The city where protests raged last year didn’t forget the anniversary of George Floyd’s death.
PORTLAND, Ore. (CN) — Portland turned out in small but passionate numbers at multiple rallies and marches Tuesday that marked the one year anniversary of the murder of George Floyd by a white police officer.
Despite the conviction of Derek Chauvin for the murder of George Floyd, and the modest reduction last spring in the budget of the Portland Police Bureau, speakers at one rally and several protesters said they won’t be satisfied until police violence is a thing of the past.
“This is a marathon, not a sprint,” Kent Ford, a founding member of the Black Panther Party of Portland, told Courthouse News.
At Revolution Hall, launching site of rallies that drew crowds of around 10,000 people last summer, a small rally warmed up with a dance party, with one young boy’s animated dancing to the protest staple “Alright” by Kendrick Lamar, attracting a circle of admirers grooving along.
Rain poured in Portland all day, stopping just before the start of the rally.
About 100 protesters marched, led by a converted neon yellow fire truck emblazoned with the words “World on Fire Department.”
At the Burnside Bridge, they halted movement through the exact center of the city. On Portland’s main artery, which separates north from south and connects east to west, the group sat in silence for nine minutes and 46 seconds, the length of time that Derek Chauvin kneeled on George Floyd’s neck while Floyd begged for his life.
Later in the night, a different crowd gathered in front of the Multnomah County Justice Center, the scene of many protests last summer and right next door to the federal courthouse, where federal agents in military fatigues regularly teargassed peaceful crowds.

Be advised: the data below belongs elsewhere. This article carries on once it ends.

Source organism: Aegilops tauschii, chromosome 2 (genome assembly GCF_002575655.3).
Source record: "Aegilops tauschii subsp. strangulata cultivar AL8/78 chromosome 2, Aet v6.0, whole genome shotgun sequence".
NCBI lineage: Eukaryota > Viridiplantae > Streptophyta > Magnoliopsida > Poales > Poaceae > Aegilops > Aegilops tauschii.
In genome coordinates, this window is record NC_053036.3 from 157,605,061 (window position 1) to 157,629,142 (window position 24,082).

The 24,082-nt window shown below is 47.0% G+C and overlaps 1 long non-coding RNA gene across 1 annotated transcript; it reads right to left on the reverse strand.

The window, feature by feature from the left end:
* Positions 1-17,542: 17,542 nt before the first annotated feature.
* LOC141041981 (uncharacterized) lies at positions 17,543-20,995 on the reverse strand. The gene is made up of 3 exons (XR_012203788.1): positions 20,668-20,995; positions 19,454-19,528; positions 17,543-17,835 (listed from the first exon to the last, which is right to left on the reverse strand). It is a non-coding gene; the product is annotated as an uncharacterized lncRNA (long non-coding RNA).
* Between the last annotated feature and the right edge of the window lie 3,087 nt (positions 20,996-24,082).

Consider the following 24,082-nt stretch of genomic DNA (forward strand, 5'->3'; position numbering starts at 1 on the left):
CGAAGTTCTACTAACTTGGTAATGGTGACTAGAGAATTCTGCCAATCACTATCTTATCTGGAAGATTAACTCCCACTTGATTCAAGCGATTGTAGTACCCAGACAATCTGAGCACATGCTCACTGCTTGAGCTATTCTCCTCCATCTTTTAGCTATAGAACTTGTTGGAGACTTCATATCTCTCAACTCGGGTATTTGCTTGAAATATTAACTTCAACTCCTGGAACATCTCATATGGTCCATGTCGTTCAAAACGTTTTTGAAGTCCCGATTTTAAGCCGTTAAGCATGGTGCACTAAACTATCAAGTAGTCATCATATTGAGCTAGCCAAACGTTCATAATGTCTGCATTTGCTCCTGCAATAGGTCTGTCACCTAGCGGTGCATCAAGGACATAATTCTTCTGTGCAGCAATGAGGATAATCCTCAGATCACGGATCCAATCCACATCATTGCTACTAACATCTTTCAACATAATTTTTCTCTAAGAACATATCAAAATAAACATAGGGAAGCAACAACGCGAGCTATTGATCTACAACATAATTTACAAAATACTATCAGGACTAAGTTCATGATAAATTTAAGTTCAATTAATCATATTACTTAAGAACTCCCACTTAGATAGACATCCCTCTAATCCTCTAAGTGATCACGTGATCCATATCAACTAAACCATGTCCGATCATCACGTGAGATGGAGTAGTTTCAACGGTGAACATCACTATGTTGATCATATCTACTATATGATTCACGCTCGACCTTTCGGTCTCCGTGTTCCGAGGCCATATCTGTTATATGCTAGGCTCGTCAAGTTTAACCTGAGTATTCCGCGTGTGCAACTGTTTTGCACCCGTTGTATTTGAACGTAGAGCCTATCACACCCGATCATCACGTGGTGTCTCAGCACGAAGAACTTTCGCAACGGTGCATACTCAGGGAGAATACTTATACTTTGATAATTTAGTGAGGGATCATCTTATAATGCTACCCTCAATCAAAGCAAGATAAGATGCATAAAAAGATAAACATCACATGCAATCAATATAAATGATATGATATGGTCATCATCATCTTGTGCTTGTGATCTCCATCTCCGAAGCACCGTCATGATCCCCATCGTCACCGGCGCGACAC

There, about 200 protesters gathered mostly in black bloc — wearing all black to obscure their identities. Protesters wheeled a dumpster into the street and set its contents on fire, drawing police out. Fireworks went off but police eventually retreated in a cloud of their own smoke grenades.
At one point, some protesters broke windows at Portland City Hall by hurling e-scooters at them and windows were smashed at other businesses including banks and several Starbucks locations.
Police ultimately declared a riot.
Xavier Warner, who goes by the name Princess, helped found the queer youth social justice collective Black Unity. Warner, who was at both of the protests, said continuing protests will help make a better world for the youth of the future.
“We can’t rely on getting justice just because protest is a trend,” Warner told Courthouse News. “We have to keep demanding justice until change happens. Because we’re doing this for a greater purpose.”